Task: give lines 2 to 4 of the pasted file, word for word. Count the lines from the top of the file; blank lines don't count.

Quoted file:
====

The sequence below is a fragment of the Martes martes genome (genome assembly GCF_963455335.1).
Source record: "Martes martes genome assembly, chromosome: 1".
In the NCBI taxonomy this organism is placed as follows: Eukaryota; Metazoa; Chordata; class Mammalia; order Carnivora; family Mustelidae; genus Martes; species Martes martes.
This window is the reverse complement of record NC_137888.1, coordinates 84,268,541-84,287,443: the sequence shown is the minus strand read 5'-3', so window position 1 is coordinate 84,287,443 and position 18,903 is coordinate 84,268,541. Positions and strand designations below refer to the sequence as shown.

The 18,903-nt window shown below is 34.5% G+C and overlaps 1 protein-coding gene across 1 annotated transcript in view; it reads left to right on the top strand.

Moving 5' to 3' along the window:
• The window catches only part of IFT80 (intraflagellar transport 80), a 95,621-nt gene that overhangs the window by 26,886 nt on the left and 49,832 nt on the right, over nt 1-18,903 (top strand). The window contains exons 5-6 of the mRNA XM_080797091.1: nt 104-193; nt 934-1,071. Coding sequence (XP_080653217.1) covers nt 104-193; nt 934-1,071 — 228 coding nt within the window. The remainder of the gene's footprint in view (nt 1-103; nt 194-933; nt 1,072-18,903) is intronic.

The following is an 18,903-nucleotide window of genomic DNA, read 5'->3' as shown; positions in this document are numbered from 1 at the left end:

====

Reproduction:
Source record: "Martes martes genome assembly, chromosome: 1".
In the NCBI taxonomy this organism is placed as follows: Eukaryota; Metazoa; Chordata; class Mammalia; order Carnivora; family Mustelidae; genus Martes; species Martes martes.
This window is the reverse complement of record NC_137888.1, coordinates 84,268,541-84,287,443: the sequence shown is the minus strand read 5'-3', so window position 1 is coordinate 84,287,443 and position 18,903 is coordinate 84,268,541. Positions and strand designations below refer to the sequence as shown.